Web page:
In addition to driving efficiency and lower emissions with existing and new power plants, we are also supporting the region’s utilities with smart grid solutions to manage intermittent and decentralized sources.

It is a fact that everyone today is reaching for new green energy sources. How much did the adoption of renewables rise in the past few years till today and how are you able to ensure 24/7 power supply despite intermittency?

Countries in the Middle East have added sustainability targets to their national agendas, and they have signed the Paris agreement to address climate change. As a result, we are seeing wind and solar power being added in many countries, in varying quantities according to each country’s individual energy mix.

To keep the lights on 24/7 while adding intermittent sources, a couple of criteria need to be met.

First, you need dependable power generation capacity that can deliver electricity when the wind is not blowing, or the sun is not shining. So, the more renewables are entering the grid, the more you need traditional power sources like gas, coal and nuclear to balance.

Second, that dependable capacity will play a different role; instead of providing 100% baseload, traditional fuel sources today need to be flexible to kick in when renewable sources drop, so fast start-up times are becoming more and more critical. GE has been investing large parts of its R&D budget to develop flexibility solutions for gas and steam power plants.

Finally, you need to make sure that your grid can handle the fluctuation, so smart grid solutions as provided by GE are critical to ensure uninterrupted power supply. We also see a renewed interest in synchronous condensers that produce or absorb reactive power to stabilize the grid. In addition, battery storage like GE’s Reservoir solution can play a role to bridge between traditional and

We’ve heard about new fuels entering the mix like Waste-to-Energy, CSP solar, and biomass. Do you think they will take on the traditional fuels’ part?

We are seeing a trend that these alternative fuel sources are gaining traction in the region, but their share of the energy mix is still comparatively small, and not all have the same relevance for the Middle East. Waste-to-Energy (WtE) is a topic as governments are seeking to avoid landfill and use waste to generate revenue instead of just cost. Sharjah is doing a WtE project, also Dubai and others are planning. Technology is available today that allows power generation from waste within the strictest emission regulations.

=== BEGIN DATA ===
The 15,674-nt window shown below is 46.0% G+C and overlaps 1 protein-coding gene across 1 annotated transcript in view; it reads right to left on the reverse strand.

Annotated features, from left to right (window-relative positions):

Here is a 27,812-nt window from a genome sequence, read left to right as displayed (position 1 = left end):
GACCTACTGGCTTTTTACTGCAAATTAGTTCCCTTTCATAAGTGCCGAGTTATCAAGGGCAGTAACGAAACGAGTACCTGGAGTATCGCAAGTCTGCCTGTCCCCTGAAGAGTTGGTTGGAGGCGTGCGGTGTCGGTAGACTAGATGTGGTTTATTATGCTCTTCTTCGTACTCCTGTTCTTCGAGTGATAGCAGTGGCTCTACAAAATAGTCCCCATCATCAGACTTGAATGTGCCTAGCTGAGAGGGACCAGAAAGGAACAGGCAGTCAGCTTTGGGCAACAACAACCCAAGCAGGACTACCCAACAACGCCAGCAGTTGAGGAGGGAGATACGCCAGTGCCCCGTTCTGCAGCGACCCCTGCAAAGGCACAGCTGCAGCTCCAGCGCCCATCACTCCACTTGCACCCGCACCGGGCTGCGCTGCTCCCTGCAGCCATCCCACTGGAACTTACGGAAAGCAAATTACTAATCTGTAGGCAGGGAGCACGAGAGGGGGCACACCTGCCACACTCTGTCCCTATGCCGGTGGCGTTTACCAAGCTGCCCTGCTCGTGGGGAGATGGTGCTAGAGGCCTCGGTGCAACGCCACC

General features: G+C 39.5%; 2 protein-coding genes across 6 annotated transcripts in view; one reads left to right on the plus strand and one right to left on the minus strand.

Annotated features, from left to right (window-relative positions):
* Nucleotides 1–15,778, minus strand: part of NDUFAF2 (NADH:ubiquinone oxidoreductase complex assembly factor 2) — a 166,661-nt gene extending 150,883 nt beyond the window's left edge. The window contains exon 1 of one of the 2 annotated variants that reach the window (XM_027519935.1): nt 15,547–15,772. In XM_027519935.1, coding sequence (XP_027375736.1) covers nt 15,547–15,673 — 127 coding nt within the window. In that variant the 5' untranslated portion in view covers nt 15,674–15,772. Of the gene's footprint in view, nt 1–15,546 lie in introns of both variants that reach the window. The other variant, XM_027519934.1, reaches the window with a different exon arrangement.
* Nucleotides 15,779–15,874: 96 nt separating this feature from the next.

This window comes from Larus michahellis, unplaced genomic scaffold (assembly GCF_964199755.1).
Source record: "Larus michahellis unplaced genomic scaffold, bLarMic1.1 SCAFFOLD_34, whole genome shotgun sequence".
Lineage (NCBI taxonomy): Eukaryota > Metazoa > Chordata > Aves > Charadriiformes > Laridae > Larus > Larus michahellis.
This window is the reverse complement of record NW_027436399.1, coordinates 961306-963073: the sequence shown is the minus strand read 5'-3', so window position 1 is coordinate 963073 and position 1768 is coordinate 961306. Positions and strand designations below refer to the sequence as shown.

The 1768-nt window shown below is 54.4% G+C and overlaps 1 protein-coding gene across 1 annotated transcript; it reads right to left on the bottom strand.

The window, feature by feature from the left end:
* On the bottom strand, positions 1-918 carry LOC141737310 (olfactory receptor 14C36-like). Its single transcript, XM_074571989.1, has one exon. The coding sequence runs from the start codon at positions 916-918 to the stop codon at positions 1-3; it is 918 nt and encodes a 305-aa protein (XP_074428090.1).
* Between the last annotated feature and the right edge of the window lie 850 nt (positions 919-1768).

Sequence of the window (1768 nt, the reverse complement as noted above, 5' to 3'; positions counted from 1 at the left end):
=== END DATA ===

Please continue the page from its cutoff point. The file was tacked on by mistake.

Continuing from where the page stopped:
With the abundance of sunshine available in the region, Concentrated Solar Power (CSP) is already taking a portion of the energy mix, at small scale but with growing potential. CSP’s advantage over photovoltaic (PV) solar is that it can store the energy, making it dispatchable even on cloudy days or after sunset. On the flipside, CSP comes with higher cost. The UAE was the first country in the region to adopt CSP technology, and currently has 100MW installed capacity, the largest in the GCC. Other countries like Saudi Arabia, Oman and Kuwait are also adding CSP power plants.

Biomass has some advantages as it is carbon neutral, comes with lower cost than other fuels, and reduces waste. In the MENA region, it does not play a significant role as the fuel such as wood and agricultural crops is not available to a sufficient extent, but in other regions it may play a role in the energy mix.

Can you give us your insights regarding the potential use of nuclear power in the MENA region?

Today we are seeing a renaissance of nuclear in many countries around the world, the MENA region being no exception. In times of growing concerns about climate change, the undisputed advantage of nuclear power generation is that it has a very low impact on the carbon footprint, helping governments to provide highly dependable and affordable electricity while meeting sustainability targets to address global warming.

The UAE has almost completed its nuclear power plant in Abu Dhabi, which is expected to start operations in 2020. Egypt’s nuclear project is progressing well, , and also Saudi Arabia plans for two nuclear plants.

As nuclear technology is evolving, we are also seeing a trend towards small and medium reactors (SMR), which can bring the same benefits of large-scale power plants but for decentralized or industrial power generation. It will be interesting to see how this trend is materializing the MENA, as the need for dependable, carbon-free power continues to grow.